Kangaroo Notebook

Abe, Kobo

Primary Category: Literature / Fiction

Genre: Novel

Annotated by:
Poirier, Suzanne
  • Date of entry: Aug-03-2000


One morning, while pondering the stress of his latest assignment at his uninspiring job, the narrator of Kangaroo Notebook feels an itching on his leg that seems to indicate an unusual hair loss. The next morning he wakes to discover that he is sprouting small radishes on his shins. After battling to be seen in his local medical clinic, he enters a hospital, where a physician prescribes hot-spring therapy in Hell Valley.

Hooked to a penile catheter and an IV bottle, the narrator begins a harrowing journey on his hospital bed through the underworld that seems to lie beneath the city streets. Here, he seeks health not so much as he seeks simple explanations for what is happening to him and the strange people he meets: abusive ferreymen, waiflike child demons, vampire nurses, a chiropractor who runs a karate school and works a sideline as a euthanist.


Obviously, this story is not to be taken literally. Kobo Abe, who died in 1993, has combined fantasy and social commentary in all of his work. In 1962 the film of his novel, The Woman in the Dunes won the Jury Prize at the Cannes Film Festival. A Marxist activist, much of his work challenges icons of Japanese culture and depicts a society fraught with alienation and oppression.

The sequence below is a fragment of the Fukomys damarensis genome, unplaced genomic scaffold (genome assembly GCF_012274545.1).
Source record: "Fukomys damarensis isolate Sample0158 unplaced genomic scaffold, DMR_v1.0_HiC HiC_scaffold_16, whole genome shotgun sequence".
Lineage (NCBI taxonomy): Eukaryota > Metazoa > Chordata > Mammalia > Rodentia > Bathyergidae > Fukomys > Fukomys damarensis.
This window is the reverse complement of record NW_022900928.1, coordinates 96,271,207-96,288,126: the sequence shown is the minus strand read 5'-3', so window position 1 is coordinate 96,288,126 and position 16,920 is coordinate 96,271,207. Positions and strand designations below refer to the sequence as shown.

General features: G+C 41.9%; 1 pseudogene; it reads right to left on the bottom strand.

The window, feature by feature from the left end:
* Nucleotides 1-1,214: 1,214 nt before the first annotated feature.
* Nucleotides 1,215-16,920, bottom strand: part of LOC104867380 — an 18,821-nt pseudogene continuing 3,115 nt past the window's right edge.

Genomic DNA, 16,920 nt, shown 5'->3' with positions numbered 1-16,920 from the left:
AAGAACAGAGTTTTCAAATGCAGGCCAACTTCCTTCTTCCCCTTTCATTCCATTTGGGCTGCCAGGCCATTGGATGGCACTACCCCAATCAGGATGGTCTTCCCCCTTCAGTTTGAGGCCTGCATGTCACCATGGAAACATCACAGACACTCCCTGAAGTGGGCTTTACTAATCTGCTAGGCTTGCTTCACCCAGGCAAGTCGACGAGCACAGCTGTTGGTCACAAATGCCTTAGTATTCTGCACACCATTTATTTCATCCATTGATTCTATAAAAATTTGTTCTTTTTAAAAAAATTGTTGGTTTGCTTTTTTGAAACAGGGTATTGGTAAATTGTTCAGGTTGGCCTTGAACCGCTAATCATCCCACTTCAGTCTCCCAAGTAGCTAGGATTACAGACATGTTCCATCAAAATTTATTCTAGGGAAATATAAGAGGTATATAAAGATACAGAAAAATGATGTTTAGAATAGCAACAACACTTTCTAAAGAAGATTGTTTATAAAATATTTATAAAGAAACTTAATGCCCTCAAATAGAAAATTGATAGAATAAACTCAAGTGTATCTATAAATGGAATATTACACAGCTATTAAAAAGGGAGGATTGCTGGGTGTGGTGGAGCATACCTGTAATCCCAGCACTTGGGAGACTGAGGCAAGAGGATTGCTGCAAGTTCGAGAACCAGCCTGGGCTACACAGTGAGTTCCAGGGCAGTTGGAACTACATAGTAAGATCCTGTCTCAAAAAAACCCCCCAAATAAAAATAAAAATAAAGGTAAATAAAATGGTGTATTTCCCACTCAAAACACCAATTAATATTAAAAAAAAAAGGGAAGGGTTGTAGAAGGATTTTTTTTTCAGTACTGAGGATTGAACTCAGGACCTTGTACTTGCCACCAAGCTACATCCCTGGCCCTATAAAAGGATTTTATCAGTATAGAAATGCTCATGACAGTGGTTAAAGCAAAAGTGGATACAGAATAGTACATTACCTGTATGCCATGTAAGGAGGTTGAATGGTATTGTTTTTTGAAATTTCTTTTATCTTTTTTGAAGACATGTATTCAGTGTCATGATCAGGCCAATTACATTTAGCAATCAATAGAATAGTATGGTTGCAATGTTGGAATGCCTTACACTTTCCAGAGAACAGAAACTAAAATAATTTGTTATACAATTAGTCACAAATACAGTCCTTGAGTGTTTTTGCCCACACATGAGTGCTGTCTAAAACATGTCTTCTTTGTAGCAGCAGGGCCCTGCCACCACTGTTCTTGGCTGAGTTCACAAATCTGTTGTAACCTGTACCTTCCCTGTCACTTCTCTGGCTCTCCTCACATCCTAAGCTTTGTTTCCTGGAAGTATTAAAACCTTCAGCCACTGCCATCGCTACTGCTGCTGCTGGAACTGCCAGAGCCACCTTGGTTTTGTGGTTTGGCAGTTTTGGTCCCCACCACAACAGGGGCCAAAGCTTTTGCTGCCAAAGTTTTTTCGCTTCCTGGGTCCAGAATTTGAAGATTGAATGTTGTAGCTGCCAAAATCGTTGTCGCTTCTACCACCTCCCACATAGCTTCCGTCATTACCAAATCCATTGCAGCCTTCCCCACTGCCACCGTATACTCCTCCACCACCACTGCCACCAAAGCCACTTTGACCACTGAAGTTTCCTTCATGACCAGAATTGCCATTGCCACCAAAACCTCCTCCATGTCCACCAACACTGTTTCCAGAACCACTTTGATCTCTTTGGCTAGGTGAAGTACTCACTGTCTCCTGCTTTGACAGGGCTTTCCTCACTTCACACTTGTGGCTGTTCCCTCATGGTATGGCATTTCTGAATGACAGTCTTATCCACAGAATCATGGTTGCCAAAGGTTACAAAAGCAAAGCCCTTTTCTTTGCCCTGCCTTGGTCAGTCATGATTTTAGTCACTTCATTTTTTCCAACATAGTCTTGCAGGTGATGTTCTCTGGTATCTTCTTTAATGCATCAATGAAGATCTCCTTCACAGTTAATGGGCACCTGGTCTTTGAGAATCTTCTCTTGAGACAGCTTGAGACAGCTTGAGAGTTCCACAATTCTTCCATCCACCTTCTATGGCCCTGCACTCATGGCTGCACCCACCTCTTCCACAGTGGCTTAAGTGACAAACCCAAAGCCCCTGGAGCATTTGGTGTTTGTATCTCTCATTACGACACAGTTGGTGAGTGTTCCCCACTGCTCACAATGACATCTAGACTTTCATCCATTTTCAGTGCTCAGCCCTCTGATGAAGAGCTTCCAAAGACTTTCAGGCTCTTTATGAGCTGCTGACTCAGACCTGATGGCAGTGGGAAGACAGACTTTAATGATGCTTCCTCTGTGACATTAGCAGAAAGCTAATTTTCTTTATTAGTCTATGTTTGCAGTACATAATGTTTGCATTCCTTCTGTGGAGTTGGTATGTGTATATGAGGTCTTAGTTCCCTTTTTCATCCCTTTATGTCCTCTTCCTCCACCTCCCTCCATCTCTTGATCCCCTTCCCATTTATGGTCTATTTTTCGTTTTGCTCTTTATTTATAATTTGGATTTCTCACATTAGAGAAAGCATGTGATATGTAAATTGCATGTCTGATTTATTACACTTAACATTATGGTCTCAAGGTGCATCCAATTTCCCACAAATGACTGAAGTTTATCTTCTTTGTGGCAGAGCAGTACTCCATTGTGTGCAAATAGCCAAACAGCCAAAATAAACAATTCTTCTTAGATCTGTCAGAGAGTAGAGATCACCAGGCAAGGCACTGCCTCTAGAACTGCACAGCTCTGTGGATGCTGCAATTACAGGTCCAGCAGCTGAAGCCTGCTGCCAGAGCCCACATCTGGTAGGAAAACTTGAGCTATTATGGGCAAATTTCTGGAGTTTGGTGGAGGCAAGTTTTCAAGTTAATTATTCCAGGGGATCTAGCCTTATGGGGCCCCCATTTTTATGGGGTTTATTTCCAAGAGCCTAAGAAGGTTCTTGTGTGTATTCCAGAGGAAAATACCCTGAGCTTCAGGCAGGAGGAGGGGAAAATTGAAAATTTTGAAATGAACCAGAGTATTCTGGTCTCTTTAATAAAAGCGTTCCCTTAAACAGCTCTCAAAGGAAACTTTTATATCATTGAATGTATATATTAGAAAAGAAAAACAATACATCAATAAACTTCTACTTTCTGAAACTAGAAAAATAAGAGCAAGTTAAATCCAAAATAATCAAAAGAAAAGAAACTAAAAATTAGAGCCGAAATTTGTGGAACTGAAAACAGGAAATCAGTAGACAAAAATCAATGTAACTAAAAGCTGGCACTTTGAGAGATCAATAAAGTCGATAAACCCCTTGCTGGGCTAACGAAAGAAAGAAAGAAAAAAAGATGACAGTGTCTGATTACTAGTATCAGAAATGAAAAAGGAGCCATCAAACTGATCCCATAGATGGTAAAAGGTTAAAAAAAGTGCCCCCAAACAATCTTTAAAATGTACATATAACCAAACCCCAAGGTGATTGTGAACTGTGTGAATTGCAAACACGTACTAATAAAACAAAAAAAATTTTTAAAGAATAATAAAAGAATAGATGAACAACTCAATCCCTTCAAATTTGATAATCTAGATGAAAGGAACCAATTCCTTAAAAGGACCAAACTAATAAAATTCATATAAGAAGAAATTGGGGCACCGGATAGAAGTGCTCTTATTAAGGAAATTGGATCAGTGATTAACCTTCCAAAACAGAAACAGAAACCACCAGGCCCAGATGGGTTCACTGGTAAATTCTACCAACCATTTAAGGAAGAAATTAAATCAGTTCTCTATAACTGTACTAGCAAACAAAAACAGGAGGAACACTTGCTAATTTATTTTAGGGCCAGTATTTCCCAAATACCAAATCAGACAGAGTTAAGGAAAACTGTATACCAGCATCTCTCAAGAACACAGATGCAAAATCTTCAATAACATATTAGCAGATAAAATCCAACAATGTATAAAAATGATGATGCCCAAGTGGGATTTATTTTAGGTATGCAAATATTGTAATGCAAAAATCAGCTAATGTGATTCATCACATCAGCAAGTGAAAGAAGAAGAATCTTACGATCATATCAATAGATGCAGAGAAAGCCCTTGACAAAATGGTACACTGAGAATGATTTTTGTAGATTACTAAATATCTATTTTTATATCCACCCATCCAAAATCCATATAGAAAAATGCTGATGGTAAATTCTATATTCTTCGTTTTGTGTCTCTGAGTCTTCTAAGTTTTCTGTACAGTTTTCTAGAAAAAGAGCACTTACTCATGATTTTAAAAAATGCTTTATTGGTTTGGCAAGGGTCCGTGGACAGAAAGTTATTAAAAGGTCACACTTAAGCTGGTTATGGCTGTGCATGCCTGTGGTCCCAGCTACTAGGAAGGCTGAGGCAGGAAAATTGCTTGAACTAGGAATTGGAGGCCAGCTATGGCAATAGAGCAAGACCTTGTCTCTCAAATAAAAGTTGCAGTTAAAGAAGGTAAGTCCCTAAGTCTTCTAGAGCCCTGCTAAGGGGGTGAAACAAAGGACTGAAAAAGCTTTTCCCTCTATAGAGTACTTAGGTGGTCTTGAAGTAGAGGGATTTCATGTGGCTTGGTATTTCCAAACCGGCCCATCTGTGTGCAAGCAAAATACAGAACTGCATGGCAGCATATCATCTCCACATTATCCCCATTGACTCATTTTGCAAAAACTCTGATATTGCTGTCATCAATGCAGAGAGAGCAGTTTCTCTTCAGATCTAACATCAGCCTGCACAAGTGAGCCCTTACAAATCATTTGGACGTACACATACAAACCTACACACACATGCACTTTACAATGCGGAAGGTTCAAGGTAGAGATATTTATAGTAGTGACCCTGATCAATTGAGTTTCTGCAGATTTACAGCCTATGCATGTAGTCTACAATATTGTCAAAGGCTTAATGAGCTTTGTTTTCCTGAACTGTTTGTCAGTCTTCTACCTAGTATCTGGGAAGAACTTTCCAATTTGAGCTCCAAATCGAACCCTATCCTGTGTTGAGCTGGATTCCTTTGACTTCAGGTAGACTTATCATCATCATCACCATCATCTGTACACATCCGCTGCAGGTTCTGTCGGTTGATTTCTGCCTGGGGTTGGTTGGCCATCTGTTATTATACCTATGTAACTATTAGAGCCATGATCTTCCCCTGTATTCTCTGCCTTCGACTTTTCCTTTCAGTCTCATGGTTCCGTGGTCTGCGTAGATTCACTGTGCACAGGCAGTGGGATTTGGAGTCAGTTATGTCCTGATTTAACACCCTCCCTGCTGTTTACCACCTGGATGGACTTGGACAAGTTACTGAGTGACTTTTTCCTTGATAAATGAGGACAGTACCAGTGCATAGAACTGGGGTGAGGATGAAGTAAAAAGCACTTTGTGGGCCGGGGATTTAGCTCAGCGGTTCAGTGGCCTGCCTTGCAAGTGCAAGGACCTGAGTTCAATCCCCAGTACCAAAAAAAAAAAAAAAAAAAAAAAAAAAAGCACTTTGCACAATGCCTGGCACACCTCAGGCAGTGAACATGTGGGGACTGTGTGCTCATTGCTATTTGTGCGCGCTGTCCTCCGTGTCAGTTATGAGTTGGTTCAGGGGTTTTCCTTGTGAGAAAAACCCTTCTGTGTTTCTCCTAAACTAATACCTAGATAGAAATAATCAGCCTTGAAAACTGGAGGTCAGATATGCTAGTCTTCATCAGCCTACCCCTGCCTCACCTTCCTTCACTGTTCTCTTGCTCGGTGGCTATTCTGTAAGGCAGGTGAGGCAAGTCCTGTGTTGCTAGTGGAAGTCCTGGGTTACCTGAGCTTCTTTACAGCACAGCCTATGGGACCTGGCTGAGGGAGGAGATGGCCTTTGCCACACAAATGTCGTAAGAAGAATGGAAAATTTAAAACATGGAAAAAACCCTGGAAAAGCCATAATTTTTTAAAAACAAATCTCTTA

Abe was studying medicine at Tokyo University when he began writing fiction. He never practiced medicine, but his medical training is often noted when critics write about his meticulous descriptions of material objects and the detached, seemingly clinical tone of much of his writing.

The confusion and alienation of the patient in extremis in this novel can be read, like Kafka's The Metamorphosis (see this database), on many levels, of which the literal will be the least likely. The patient as society's victim or pawn offers not only a rich critique of society but also of the experience of patienthood.



Place Published

New York



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